30 Apr 2018
By Dr Richard Norris, Trainer, Kissing With Confidence
As a swimmer and coach, I’ve been glued to the performances coming out of this year’s Commonwealth Games on the Gold Coast. I’ve especially enjoyed the stellar performance from Scotland’s swimming team, coached by Alan Lynn, a man I’ve been lucky enough to meet and speak with on several occasions.
Looking at how the record-breaking Team Scotland has exceeded everyone’s expectations, and returned with a triumphant overall haul of 44 medals, including 11 for swimming to boot, I can’t help but think that there are lessons here to be learnt by Scottish businesses.
As Alan said about the Scottish swimmers, the success comes - in part - from the attitude. The team doesn’t care what everyone else thinks. They care about being the best they can be on the day; and that doesn’t come without training. My mantra, in the pool or the boardroom, has always been “Train as you race, and race as you train.”
The army worded it slightly differently, saying “Train hard, fight easy”, but the point remains that, for a race, the plan has been in place for nearly a four year cycle, honed to an edge, and practiced until it’s more than second nature. The swimmers on the podium are there because they planned for it, they rehearsed it, and they made it happen.
It is exactly the same for businesses. Failing to plan, is the same as planning to fail. Most learn that lesson after a few years in business, but what a lot of SMEs, particularly around the three- to five-year mark, fail to anticipate is that plans need rehearsing, updating, and maintaining. A plan is a living thing that changes with the circumstances of the business, and ownership needs to be taken.
Success in business comes from preparation, built upon a solid foundation of hard work and commitment. Alan said this was the key to the medals earned by our swimmers, and I’ve asserted the same in books and blogs over the years. The most important trait a leader in business can have is commitment.
That said, it goes further. The team had a watch phrase, which was RPE, Relentless Pursuit of Excellence, and I think it is a superb reminder of the qualities that should be at the forefront of the business mind.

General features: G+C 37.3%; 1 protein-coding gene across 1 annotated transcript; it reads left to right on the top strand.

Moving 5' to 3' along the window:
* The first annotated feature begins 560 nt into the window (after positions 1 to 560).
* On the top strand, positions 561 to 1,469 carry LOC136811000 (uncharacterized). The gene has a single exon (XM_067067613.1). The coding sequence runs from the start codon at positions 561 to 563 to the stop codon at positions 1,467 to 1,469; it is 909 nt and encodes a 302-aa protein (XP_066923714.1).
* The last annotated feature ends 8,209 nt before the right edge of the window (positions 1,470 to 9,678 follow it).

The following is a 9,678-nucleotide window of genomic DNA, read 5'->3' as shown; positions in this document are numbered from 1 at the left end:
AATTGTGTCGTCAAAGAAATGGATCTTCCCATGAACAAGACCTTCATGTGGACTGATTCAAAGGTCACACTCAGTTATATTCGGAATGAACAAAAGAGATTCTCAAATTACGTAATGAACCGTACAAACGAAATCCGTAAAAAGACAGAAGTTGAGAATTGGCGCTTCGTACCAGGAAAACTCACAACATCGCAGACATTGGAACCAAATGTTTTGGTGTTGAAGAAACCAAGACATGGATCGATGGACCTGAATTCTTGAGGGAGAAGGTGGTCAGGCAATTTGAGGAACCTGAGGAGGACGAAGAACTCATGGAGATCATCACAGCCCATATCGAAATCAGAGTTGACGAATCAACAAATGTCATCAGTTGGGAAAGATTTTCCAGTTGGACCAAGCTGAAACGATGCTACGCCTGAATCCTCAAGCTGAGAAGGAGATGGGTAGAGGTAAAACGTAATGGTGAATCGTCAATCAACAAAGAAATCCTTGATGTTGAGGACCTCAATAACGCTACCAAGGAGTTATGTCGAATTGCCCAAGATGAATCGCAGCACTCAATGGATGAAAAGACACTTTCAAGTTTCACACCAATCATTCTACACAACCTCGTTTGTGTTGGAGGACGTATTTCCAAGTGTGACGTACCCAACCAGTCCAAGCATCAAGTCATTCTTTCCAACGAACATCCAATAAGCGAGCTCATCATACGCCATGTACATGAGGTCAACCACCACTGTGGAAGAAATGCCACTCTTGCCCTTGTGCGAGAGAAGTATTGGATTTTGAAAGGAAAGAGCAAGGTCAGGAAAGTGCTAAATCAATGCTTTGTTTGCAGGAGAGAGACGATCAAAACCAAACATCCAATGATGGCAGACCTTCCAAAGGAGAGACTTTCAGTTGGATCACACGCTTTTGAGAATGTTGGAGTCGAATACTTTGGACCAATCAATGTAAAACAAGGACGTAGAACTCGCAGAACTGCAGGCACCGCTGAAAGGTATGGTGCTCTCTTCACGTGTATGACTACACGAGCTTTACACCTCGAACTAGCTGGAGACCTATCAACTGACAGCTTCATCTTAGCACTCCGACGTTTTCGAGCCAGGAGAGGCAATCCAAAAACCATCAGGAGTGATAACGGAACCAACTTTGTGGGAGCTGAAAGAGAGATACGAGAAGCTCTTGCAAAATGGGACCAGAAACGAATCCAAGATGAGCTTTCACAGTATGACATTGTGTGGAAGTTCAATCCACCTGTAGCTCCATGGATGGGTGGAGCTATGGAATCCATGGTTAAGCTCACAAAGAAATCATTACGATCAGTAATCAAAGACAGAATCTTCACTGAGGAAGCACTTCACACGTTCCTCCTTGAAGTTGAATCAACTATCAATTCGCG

Relentlessness speaks for itself. There can be no giving up once a goal is set. The actions needed to achieve the goals of the business are part of the equation, but a good leader will be more than that. They will embody the true and lasting change that underpins success.
Pursuit is sometimes seen as undesirable, because no business wants to say it is chasing innovation, or chasing market share, rather than leading. Everyone likes to think they are at the ‘front of the pack’. But true pursuit means that the one you are chasing is yourself. The epitome of the possible which you know you are capable of.
Pursuit is for those who show up, day after day, dogged in their desire to improve their performance. Those are the winners we see on podiums and at the head of the table.
Excellence should speak for itself. However, it has become a buzzword. Excellence is less a static target to be achieved, more about who you become. For these swimmers, excellence is a way of life, and nothing less will do, and that is what businesspeople should aspire to in their day to day routine.
That’s not to say that we should all aim for perfection. Perfection is an illusion that can and has fooled people. It fooled me for years. A focus on unachievable perfection will lead to frustration and failure more often than success. As I tell those I coach, “Don’t let perfect get in the way of excellent.”
Finally, I’d like to leave you with the approach the late, great Mohammed Ali took to his fights. He had a vision for his career which he called his future history. He knew how his fights would go, and he rehearsed it every day, writing his history in advance.
It is the same tactic our top swimmers live by. It can be the same tactic you grow your business with.
Dr Norris is a trainer at Kissing With Confidence. He has worked as a veterinarian in Canada, an army veterinary officer in the UK, and a competitive swimmer for 23 years, as well as a licensed swimming coach. He has worked with businesses from SMEs to FTSE 100s to public sector organisations.